These savings come from switching both of the Peppermill properties—the Reno Peppermill Resort and the Western Village in Sparks—to LED-lighted parking lots.

“In August of this year, we put in these new units. We’re already seeing about a 90 percent energy reduction at Western Village because they have meters that are dedicated to the lights,” said executive director of facilities at the Peppermill, Dean Parker.
Read more

 WASHINGTON – Today EPA Acting Administrator Bob Perciasepe joined U.S. Department of Agriculture Secretary Tom Vilsack to announce the launch of a challenge that asks farmers, processors, manufacturers, retailers, communities and government agencies to reduce wasted food. The U.S. Food Waste Challenge builds upon the success of EPA’s Food Recovery Challenge to help more Americans do their part to reduce food waste.

“Food waste is the single largest type of waste entering our landfills — Americans throw away up to 40 percent of their food. Addressing this issue helps to combat hunger and save money, while also combating climate change. Food waste in landfills decomposes to create potent greenhouse gases and by reducing this waste we can in turn reduce greenhouse gas emissions,” said EPA Acting Administrator Bob Perciasepe. “I’m proud that EPA is joining with USDA today to announce the U.S. Food Waste Challenge. With the help of partners across the country, we can ensure that our nation’s food goes to our families and those in need – not the landfill.”
Read more

Source: Energy Manager by Linda Hardesty

A quick and inexpensive way for restaurants to save water and the energy needed to heat water is to install new pre-rinse spray valves in their dishwashing areas, according to the Clean Energy Resource Teams (CERTs), a group affiliated with the University of Minnesota Regional Sustainable Development Partnerships & Extension.

Restaurants, as a sector, are one of the heavier users of energy per square foot compared to other commercial businesses. Some of that energy is used to heat water for cleaning dishes and washing hands in busy kitchens.
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Source: Environmental

The US military composted 670 tons of food waste at its Joint Base Lewis-McChord near Tacoma, Wash., in 2012, diverting the food from landfills and saving $300,000 in disposal costs, the base’s official newspaper The Northwest Guardian reports.

Revenue and savings from the program support the base’s recycling as well as its programs for family, morale, welfare and recreation.

The food waste, which is collected from Army and Air Force Exchange Service restaurants, unit dining facilities, child care centers, and other facilities, is delivered to the JBLM Earthworks composting facility several times a week. The JBLM Lewis Main Commissary alone recycled 261,760 pounds of food waste last year, saving $21,062 in disposal costs.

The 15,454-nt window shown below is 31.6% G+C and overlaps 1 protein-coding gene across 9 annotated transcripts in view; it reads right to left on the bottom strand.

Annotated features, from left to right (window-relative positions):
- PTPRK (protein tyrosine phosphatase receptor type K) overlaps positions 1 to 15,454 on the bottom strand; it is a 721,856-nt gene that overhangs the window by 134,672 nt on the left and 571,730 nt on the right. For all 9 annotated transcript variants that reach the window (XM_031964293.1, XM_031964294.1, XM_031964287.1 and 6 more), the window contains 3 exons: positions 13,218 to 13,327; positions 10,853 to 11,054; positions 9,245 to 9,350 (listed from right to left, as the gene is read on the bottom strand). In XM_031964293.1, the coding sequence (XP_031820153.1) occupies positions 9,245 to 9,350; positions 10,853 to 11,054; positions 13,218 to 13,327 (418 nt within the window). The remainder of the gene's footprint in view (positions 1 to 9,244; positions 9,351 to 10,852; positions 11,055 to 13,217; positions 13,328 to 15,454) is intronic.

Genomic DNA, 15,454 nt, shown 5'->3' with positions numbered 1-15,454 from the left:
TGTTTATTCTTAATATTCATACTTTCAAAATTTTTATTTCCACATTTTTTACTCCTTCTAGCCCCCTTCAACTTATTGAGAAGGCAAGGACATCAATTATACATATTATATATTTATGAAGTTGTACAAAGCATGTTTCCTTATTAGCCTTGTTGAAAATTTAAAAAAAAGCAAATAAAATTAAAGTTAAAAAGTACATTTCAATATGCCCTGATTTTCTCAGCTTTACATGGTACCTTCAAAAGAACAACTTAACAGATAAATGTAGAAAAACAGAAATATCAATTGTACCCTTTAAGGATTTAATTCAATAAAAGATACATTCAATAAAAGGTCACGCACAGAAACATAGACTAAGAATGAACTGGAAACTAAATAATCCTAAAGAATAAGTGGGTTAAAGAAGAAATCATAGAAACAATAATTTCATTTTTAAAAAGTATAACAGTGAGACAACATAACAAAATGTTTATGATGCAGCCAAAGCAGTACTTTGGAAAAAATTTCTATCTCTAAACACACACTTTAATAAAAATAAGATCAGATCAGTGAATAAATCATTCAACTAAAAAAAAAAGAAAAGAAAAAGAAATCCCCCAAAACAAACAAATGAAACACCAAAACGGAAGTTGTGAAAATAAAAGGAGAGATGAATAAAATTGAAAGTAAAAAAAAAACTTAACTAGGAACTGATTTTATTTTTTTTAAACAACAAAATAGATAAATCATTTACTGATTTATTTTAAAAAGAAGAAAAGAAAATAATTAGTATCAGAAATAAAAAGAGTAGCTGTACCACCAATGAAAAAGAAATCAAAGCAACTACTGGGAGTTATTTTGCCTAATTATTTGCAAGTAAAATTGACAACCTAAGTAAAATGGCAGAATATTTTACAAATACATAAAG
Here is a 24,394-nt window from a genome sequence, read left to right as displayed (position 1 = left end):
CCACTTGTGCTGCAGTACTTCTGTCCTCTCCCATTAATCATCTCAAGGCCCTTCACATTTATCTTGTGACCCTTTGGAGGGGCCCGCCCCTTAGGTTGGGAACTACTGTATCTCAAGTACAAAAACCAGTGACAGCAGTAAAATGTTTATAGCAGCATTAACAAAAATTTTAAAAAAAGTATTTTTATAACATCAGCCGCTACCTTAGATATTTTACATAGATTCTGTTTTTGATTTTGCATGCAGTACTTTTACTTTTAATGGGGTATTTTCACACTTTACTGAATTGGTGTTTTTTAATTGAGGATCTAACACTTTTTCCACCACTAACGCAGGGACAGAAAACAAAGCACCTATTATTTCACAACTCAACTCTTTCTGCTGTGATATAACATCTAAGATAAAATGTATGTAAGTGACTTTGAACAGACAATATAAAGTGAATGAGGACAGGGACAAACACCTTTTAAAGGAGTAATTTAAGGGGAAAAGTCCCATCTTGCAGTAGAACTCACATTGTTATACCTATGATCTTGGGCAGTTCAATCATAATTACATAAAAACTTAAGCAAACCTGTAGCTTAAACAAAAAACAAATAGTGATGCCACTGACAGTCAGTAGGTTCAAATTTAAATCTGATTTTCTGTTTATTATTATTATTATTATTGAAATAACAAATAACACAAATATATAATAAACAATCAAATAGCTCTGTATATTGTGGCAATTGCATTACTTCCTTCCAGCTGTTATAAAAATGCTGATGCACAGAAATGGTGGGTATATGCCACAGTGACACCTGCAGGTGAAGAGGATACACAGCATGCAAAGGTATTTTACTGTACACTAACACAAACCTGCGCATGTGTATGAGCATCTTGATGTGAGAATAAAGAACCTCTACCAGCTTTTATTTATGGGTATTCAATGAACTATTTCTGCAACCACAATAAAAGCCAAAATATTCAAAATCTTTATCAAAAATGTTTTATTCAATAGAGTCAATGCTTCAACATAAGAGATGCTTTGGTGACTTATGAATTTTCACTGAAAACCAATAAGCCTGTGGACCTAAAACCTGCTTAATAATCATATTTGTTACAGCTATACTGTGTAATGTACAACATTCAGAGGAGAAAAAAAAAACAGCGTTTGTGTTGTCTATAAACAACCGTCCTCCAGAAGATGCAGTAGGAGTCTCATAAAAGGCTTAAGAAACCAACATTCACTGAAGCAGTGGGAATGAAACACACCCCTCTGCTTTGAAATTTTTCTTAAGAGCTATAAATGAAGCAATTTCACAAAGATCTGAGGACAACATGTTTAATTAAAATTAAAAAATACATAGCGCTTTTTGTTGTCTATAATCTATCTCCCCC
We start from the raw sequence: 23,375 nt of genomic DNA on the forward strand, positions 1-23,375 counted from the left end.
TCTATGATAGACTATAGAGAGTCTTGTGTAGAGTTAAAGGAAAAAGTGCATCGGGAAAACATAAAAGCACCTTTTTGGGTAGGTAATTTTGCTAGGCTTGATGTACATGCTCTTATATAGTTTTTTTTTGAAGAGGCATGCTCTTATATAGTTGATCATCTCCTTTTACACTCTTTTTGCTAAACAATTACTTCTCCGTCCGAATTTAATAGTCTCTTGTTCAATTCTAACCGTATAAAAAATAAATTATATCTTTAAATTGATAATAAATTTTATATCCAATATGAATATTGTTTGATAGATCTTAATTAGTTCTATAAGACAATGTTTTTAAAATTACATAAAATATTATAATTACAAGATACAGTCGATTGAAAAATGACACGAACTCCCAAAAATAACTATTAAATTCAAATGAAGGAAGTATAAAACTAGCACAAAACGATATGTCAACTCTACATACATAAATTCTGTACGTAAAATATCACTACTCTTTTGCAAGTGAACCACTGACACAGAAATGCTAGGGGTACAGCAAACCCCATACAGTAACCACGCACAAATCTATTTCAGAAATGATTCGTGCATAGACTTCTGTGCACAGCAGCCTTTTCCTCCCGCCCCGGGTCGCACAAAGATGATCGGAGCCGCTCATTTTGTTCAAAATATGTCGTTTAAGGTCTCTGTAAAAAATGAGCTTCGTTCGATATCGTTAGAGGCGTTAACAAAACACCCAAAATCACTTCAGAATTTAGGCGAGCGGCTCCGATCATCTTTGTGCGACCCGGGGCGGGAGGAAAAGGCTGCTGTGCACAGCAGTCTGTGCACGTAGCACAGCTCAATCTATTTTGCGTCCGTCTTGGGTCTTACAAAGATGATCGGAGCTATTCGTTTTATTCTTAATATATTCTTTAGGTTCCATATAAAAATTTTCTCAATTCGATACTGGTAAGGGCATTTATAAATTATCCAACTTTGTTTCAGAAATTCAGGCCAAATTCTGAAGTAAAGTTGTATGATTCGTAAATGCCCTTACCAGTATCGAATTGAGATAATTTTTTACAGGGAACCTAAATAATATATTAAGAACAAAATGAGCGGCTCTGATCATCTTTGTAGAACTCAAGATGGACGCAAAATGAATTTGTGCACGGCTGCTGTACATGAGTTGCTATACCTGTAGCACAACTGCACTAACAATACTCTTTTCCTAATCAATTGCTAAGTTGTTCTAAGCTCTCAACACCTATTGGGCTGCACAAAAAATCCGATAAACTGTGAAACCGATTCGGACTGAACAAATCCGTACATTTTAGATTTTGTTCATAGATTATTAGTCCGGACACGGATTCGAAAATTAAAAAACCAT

Read more

Source: Rocky Mountain Institute

Super Bowl Sunday ranks number one for American TV viewership, rates as one of the top five days for pizza consumption in the U.S., and ranks eighth for beer consumption. But here’s a surprising stat where it ranks far down the list: energy consumption.

Fans that watch together save energy together

While the game itself has a sizeable energy impact (more on that shortly), for the millions of Americans watching from the comfort of their TV sets at home, it’s another story. Last year, more than 111 million Americans tuned in, making the 2012 Super Bowl the most-watched television event in U.S. history. According to data from General Electric, Americans consumed 11 million kWh of electricity watching the event. That may sound like a large number, but actually, all that football-watching actually reduced energy consumption.

Opower analyzed the energy use patterns of 145,000 households on Super Bowl Sunday and compared it to any given Sunday last winter. The results were … intriguing. On the West Coast, energy use during the game dipped to five percent below similar Sundays (and at times, reached 7.7 percent below), and remained 3.7 percent below average even hours after the game. On the East Coast, the during-game energy dip averaged 3.8 percent over the course of the game.

Why? TV pooling. With people focused only on watching the game, and communally congregating at friends’ and family members’ houses, most TVs, ovens, and other appliances were turned off. The corresponding reduction in the nation’s game day energy bill amounted to no small piece of change: $3.1 million.
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Source: Jane Black, Washington

Not to make you feel guilty, but think for a minute about what you threw out of your refrigerator this week: that wilted lettuce, the yogurt that had passed its expiration date, the Tupperware full of mac and cheese that the kids had to have but never finished. It adds up.

Now imagine the amount of wasted food in a huge cafeteria that serves thousands of meals each day, a place like the South Campus Dining Room at the University of Maryland. That’s what three students did one day back in 2010. The quantities of soup, roast turkey, pasta and salads were so jaw-dropping, they decided to do something about it. They created the Food Recovery Network.